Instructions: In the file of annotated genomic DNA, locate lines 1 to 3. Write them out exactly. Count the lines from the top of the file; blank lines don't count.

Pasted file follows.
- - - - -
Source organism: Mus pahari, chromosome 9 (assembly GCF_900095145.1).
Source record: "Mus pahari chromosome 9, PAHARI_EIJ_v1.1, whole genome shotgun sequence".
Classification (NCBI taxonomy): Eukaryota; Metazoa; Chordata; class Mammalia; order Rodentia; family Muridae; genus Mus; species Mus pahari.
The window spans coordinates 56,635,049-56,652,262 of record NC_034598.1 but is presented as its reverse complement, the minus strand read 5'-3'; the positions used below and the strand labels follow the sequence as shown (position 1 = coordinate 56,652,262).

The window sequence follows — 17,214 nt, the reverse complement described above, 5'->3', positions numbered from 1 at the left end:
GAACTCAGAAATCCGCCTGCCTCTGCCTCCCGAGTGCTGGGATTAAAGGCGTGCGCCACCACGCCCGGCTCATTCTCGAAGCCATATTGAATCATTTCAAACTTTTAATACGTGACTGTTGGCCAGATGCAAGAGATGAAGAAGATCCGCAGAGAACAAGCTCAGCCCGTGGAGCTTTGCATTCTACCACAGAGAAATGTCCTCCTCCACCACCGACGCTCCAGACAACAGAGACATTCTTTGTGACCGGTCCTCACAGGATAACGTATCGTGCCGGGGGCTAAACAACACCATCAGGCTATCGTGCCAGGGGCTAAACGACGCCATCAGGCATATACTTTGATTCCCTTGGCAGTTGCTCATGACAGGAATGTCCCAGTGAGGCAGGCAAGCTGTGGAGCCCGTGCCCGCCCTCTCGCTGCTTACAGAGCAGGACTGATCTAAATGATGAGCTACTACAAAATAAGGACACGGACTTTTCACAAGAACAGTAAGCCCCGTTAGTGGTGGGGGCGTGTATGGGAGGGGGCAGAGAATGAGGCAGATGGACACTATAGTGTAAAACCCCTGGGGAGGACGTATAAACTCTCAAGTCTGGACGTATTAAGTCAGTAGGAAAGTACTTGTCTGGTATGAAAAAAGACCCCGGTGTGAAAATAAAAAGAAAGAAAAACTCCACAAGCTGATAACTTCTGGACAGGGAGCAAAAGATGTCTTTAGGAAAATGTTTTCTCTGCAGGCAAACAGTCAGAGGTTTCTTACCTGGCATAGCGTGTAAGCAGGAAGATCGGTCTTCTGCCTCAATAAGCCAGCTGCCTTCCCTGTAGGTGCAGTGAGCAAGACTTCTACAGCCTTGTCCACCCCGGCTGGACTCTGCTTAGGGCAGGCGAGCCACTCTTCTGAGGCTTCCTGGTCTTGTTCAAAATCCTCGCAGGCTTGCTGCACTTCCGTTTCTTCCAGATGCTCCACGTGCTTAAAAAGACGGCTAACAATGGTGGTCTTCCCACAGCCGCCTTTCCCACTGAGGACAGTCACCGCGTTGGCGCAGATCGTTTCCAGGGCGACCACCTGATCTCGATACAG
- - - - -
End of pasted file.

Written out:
Source organism: Mus pahari, chromosome 9 (assembly GCF_900095145.1).
Source record: "Mus pahari chromosome 9, PAHARI_EIJ_v1.1, whole genome shotgun sequence".
Classification (NCBI taxonomy): Eukaryota; Metazoa; Chordata; class Mammalia; order Rodentia; family Muridae; genus Mus; species Mus pahari.